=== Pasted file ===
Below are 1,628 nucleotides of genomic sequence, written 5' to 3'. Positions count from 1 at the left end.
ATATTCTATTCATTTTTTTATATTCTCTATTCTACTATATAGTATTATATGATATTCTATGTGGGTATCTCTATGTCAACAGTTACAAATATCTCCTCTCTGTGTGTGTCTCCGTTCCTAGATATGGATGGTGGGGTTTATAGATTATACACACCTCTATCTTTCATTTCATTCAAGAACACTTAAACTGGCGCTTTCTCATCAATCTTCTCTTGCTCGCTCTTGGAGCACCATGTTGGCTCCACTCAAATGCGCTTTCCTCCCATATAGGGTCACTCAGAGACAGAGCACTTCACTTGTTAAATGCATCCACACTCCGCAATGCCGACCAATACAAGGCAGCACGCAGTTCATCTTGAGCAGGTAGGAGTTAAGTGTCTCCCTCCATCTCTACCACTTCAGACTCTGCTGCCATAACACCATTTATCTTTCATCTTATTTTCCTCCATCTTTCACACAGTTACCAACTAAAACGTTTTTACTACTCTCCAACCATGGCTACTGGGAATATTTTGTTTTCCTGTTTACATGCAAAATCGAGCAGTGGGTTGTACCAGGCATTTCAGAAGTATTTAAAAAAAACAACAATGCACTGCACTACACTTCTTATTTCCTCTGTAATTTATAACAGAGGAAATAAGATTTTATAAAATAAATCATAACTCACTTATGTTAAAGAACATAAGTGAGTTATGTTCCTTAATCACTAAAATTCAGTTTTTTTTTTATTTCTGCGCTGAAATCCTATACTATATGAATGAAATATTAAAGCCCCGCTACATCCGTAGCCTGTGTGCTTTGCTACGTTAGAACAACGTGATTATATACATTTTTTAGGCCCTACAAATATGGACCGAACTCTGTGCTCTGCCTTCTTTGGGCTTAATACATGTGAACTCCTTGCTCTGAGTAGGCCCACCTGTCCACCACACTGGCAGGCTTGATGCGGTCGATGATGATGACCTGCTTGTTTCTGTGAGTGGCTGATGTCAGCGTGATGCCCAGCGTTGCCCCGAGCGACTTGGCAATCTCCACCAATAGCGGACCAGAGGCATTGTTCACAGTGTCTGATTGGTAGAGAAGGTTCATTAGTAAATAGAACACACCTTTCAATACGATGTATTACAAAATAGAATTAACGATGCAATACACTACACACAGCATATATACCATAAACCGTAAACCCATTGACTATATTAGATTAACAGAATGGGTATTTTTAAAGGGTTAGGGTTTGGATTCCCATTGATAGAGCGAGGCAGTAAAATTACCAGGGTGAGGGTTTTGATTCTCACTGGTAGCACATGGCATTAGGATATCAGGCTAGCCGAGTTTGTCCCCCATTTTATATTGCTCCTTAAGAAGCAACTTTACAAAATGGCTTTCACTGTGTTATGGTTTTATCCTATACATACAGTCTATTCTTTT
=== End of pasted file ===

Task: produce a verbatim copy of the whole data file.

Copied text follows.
Below are 1,628 nucleotides of genomic sequence, written 5' to 3'. Positions count from 1 at the left end.
ATATTCTATTCATTTTTTTATATTCTCTATTCTACTATATAGTATTATATGATATTCTATGTGGGTATCTCTATGTCAACAGTTACAAATATCTCCTCTCTGTGTGTGTCTCCGTTCCTAGATATGGATGGTGGGGTTTATAGATTATACACACCTCTATCTTTCATTTCATTCAAGAACACTTAAACTGGCGCTTTCTCATCAATCTTCTCTTGCTCGCTCTTGGAGCACCATGTTGGCTCCACTCAAATGCGCTTTCCTCCCATATAGGGTCACTCAGAGACAGAGCACTTCACTTGTTAAATGCATCCACACTCCGCAATGCCGACCAATACAAGGCAGCACGCAGTTCATCTTGAGCAGGTAGGAGTTAAGTGTCTCCCTCCATCTCTACCACTTCAGACTCTGCTGCCATAACACCATTTATCTTTCATCTTATTTTCCTCCATCTTTCACACAGTTACCAACTAAAACGTTTTTACTACTCTCCAACCATGGCTACTGGGAATATTTTGTTTTCCTGTTTACATGCAAAATCGAGCAGTGGGTTGTACCAGGCATTTCAGAAGTATTTAAAAAAAACAACAATGCACTGCACTACACTTCTTATTTCCTCTGTAATTTATAACAGAGGAAATAAGATTTTATAAAATAAATCATAACTCACTTATGTTAAAGAACATAAGTGAGTTATGTTCCTTAATCACTAAAATTCAGTTTTTTTTTTATTTCTGCGCTGAAATCCTATACTATATGAATGAAATATTAAAGCCCCGCTACATCCGTAGCCTGTGTGCTTTGCTACGTTAGAACAACGTGATTATATACATTTTTTAGGCCCTACAAATATGGACCGAACTCTGTGCTCTGCCTTCTTTGGGCTTAATACATGTGAACTCCTTGCTCTGAGTAGGCCCACCTGTCCACCACACTGGCAGGCTTGATGCGGTCGATGATGATGACCTGCTTGTTTCTGTGAGTGGCTGATGTCAGCGTGATGCCCAGCGTTGCCCCGAGCGACTTGGCAATCTCCACCAATAGCGGACCAGAGGCATTGTTCACAGTGTCTGATTGGTAGAGAAGGTTCATTAGTAAATAGAACACACCTTTCAATACGATGTATTACAAAATAGAATTAACGATGCAATACACTACACACAGCATATATACCATAAACCGTAAACCCATTGACTATATTAGATTAACAGAATGGGTATTTTTAAAGGGTTAGGGTTTGGATTCCCATTGATAGAGCGAGGCAGTAAAATTACCAGGGTGAGGGTTTTGATTCTCACTGGTAGCACATGGCATTAGGATATCAGGCTAGCCGAGTTTGTCCCCCATTTTATATTGCTCCTTAAGAAGCAACTTTACAAAATGGCTTTCACTGTGTTATGGTTTTATCCTATACATACAGTCTATTCTTTT